As the confrontation between Jesus and the Jews continued in John 8, we find His deity brought into focus again. In verses 33-47, the Jews laid claim to Abraham as their father. Though they may have been Abraham's physical descendants, they were certainly not his children spiritually. Jesus boldly told them, "You are of your father the devil" (John 8:44 In the Jews' answer to Jesus, they asked Him, "Who do You make Yourself out to be?" (John 8:53 In His response to them, Jesus stated, "Your father Abraham rejoiced to see My day and he saw it and was glad" (John 8:56 "Then the Jews said to Him, 'You are not yet fifty years old, and have You seen Abraham?' Jesus said to them, 'Most assuredly, I say to you, before Abraham was, I AM'" (John 8:57-58

Jesus was saying, "Before Abraham ever existed, I AM!" He was clearly claiming His eternal existence, His deity. The Jews certainly understood this to be His claim, for "they took up stones to throw at Him" (John 8:59 believing His statement to be blasphemy.
The power of who Jesus is was also seen in John 18:1-9 when Judas led the soldiers to Gethsemane to arrest Him. As they approached Him, Jesus asked, "Whom are you seeking?" They answered Him, "Jesus of Nazareth." Jesus said to them, "I am He." When Jesus said to them, "I am He," or literally, "I AM," they drew back and fell to the ground. Why? They were moved by the power and majesty of the person of Jesus and of His glorious name: "I AM."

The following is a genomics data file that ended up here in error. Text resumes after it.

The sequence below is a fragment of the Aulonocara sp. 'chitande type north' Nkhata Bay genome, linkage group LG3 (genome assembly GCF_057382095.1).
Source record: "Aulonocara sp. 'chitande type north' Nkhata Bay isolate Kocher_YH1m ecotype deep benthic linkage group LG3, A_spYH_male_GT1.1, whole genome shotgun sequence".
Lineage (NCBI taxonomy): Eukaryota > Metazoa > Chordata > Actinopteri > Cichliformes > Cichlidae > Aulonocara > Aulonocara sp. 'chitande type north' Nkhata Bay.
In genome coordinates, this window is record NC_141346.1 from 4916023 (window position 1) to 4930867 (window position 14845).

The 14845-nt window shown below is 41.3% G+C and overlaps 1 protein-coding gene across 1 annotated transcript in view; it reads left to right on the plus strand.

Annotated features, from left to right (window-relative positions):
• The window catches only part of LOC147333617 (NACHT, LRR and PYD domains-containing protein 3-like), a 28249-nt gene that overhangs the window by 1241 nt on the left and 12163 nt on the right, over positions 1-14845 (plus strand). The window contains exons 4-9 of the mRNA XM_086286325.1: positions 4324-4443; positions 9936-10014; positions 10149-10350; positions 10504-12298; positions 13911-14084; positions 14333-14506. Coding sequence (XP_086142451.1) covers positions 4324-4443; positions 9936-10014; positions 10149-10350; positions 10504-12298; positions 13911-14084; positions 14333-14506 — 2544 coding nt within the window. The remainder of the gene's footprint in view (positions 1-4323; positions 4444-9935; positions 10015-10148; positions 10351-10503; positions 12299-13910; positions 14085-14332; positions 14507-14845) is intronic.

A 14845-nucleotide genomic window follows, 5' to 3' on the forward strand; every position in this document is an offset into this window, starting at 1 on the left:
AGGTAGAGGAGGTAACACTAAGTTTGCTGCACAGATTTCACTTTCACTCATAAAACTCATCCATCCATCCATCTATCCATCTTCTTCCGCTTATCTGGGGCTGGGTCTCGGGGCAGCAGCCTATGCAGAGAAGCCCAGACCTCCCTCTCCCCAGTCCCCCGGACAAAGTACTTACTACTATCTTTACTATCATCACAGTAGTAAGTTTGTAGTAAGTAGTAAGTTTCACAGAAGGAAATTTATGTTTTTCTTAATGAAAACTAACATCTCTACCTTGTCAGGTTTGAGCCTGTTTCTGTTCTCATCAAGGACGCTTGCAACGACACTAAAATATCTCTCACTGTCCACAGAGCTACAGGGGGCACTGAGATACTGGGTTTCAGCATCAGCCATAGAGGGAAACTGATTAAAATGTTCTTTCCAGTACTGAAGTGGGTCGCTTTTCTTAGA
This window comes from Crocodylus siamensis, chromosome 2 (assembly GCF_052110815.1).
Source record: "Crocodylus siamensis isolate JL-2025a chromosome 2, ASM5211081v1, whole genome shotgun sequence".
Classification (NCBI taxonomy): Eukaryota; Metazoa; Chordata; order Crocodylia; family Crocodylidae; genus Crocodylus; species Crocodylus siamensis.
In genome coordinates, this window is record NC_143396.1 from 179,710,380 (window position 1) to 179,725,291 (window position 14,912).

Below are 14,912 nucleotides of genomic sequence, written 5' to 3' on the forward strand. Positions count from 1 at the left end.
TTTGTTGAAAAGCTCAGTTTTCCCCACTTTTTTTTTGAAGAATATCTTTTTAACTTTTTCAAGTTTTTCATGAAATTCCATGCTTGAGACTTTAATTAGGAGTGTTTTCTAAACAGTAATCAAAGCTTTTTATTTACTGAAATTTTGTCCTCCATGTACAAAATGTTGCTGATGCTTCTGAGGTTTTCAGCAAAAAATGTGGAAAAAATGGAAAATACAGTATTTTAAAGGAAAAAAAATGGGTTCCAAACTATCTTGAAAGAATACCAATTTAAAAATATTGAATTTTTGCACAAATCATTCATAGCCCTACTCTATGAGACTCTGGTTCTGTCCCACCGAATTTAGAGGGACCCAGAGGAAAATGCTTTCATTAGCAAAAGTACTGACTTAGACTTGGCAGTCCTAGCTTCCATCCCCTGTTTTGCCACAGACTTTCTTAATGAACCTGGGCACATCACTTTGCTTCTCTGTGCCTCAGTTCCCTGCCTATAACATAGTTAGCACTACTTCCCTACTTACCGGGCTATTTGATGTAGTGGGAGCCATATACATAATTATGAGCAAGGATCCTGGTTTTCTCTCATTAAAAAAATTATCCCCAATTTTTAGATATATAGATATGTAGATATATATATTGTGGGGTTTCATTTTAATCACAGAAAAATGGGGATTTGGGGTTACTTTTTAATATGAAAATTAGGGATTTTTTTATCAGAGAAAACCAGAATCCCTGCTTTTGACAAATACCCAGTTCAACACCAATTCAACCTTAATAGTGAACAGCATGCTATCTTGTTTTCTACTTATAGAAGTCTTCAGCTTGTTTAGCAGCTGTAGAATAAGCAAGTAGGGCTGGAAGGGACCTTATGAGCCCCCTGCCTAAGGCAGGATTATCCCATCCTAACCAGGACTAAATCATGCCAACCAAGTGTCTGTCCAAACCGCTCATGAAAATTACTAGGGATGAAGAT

Jesus is not just another religious leader, as most of the world views Him today. He is not like Buddha, or Mohammed, or Abraham, or Moses. Jesus is, indeed, the great "I AM"-the eternal God, Jehovah! As He said in John 10:30 "I and My Father are one." He did not just mean that they were in agreement with one another, but that they were one in person.
Do you believe this wonderful truth? Do you believe in the person of the Lord Jesus Christ? Do you believe in His death on Calvary for your sins? Do you believe in His glorious resurrection from the dead? Or, are you, like the religious leaders of Jesus' day, clinging instead to the traditions of men, religious systems, and your own self-righteousness and good works? If so, it is just as Jesus said, "you will die in your sins."

 How God Saves Men
Believing Christ DIED, that’s HISTORY.
Believing Christ DIED for YOU SINS and Rose again that’s SALVATION.
Read Romans 1:16, Romans 10:9-10 and 1. Corinthians 15:1-4

(A 10 Minute Video)

Posted By Cecil  and Connie Spivey 

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A Faithful God in An Unpredictable World By Steve McVey

Jennifer and Paul were discussing personal problems they were having one day. Jennifer said, "I can't make sense out of life. You do your best. You trust that God will work everything out. Then life falls apart anyway. It seems like what I do makes no difference."